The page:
Another woman recently told me that, unlike other LDS women, she has too many problems with her kids, her ex, and her work, to add one more thing (church activity) to her plate. So the very organization that can ease her burdens is the one she wants to avoid! Her life could become immeasurably simplified and blessed if she would just come to church. First, she’d meet other women struggling through a tough divorce and get both ideas and emotional support. Second, she’d find Scout and Primary leaders who could involve her children in fulfilling activities and wholesome friendships. Third, she would be able to renew her baptismal covenants, feel washed clean and forgiven every week, and grow closer to the Lord. Fourth, she would have tons of support (babysitting, meals, female friends for herself, male role models for her boys) as she got to know the members at church. Fifth, she would find joy through service and would realize how small her problems really are when compared with others in a far worse situation. Sixth, she would grow spiritually and see her temporal problems in a better perspective, learning and having dozens of “aha” moments in our classes. Seventh, she would bless the lives of her children by giving them this vital opportunity to grow a testimony and a relationship with the Holy Ghost. I could go on and on.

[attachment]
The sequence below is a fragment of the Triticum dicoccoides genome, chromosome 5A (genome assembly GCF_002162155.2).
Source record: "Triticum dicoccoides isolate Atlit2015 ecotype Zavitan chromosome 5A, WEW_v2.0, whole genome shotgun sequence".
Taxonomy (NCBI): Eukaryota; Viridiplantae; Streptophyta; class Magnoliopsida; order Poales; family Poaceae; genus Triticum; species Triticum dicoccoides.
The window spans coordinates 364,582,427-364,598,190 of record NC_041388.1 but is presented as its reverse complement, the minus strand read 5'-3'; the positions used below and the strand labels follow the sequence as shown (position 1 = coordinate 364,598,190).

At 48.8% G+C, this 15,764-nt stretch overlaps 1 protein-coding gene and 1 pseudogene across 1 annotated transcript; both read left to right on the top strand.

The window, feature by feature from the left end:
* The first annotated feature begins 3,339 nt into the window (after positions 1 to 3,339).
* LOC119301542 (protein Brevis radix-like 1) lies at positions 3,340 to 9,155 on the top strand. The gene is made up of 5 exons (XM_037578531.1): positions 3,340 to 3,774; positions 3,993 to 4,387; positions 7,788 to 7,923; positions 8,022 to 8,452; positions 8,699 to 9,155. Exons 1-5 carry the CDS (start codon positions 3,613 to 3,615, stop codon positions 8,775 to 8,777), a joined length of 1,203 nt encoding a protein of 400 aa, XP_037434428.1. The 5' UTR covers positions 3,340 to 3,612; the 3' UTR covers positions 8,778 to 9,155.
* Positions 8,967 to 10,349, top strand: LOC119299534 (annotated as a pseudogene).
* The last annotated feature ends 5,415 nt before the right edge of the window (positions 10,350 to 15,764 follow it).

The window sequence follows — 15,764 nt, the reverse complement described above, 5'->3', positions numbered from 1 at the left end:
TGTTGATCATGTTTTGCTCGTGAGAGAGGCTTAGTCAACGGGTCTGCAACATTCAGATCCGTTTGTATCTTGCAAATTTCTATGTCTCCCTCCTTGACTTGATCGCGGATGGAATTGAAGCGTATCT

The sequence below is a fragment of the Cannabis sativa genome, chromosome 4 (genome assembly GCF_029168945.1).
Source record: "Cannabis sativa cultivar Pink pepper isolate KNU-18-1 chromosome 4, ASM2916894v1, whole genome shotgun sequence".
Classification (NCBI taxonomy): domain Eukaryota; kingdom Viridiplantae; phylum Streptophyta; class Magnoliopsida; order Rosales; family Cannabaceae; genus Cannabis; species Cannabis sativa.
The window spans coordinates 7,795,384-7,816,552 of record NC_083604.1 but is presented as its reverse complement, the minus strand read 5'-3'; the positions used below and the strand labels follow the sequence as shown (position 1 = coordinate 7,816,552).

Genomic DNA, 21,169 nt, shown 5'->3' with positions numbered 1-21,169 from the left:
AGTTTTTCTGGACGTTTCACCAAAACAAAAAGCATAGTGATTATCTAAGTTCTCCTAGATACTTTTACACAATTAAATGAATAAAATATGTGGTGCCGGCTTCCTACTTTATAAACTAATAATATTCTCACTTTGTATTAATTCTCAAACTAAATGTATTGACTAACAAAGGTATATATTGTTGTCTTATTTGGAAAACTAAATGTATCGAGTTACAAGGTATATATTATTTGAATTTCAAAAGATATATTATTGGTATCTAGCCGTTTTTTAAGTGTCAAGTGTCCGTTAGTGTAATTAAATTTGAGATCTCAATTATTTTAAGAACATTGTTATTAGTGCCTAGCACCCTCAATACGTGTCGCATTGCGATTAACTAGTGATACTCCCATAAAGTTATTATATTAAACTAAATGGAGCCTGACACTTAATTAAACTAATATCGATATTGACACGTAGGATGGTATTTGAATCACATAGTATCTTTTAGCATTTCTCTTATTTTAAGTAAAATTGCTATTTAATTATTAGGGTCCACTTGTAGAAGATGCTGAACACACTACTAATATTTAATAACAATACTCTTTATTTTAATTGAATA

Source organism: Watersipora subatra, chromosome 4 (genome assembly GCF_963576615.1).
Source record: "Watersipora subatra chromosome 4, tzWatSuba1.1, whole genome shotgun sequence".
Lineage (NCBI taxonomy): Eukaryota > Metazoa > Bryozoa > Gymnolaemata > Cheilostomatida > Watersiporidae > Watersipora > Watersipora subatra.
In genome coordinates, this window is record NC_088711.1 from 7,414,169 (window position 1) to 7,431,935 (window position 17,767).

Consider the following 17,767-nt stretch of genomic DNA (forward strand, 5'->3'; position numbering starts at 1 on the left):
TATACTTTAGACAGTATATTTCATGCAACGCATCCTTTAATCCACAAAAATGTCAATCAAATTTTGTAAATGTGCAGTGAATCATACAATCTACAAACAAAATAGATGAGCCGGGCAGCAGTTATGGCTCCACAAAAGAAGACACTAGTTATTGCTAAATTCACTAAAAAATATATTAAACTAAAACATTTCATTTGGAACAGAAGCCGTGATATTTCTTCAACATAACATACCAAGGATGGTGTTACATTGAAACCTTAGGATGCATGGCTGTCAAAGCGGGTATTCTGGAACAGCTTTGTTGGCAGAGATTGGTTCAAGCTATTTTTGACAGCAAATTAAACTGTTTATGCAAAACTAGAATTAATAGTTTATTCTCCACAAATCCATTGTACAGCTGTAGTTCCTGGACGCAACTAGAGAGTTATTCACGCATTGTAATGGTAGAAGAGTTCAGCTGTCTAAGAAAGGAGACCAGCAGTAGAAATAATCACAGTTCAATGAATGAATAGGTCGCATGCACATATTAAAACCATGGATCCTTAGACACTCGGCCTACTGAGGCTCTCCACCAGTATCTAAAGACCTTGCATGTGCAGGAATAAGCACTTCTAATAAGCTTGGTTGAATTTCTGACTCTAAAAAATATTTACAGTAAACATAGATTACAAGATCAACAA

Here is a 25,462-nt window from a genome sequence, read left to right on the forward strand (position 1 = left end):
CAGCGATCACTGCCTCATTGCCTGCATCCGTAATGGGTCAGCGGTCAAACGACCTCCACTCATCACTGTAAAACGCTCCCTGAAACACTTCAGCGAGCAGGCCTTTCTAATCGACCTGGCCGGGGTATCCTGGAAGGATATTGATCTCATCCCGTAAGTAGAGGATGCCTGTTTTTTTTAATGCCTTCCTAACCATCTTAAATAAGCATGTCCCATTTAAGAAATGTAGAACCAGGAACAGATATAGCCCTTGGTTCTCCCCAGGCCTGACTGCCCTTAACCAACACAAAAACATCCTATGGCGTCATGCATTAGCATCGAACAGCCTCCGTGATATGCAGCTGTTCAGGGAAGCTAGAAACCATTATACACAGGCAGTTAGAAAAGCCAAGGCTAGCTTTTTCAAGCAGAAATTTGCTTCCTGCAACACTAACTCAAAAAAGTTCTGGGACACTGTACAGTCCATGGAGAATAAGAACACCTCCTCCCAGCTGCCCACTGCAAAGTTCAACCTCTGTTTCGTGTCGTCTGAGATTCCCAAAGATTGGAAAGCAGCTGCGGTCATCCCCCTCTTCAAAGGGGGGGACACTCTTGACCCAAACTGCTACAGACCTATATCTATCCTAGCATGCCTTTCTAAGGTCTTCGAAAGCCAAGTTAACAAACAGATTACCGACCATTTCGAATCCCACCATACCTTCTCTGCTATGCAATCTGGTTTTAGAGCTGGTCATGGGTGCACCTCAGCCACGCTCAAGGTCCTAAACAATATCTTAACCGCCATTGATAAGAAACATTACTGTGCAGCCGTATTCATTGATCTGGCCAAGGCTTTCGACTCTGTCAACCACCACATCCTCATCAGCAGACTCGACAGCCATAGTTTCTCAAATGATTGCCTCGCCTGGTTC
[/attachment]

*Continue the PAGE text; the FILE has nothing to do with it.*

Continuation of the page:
But no, those women at church are just too polished, too trouble-free. It’s as if we’ve done the most ingenious public relations scam in history! We have actually created the ridiculous impression that we are coasting along without a care in the world! If you’re not laughing at the crazy irony of all this, you’re not active enough.
So what’s the solution? Here are five suggestions:
- Better Visiting Teaching. Presidents, let’s assign our best, most compassionate sisters to visit these “at risk” women. Let’s encourage them to contact the sister three times a month, at least. One can be a personal visit and the other two can be phone calls. How else can we convince them we really do care? I’m sorry, but a hasty visit at the end of the month doesn’t convince anyone of their importance, only that a box will be checked and they will be forgotten again until next time.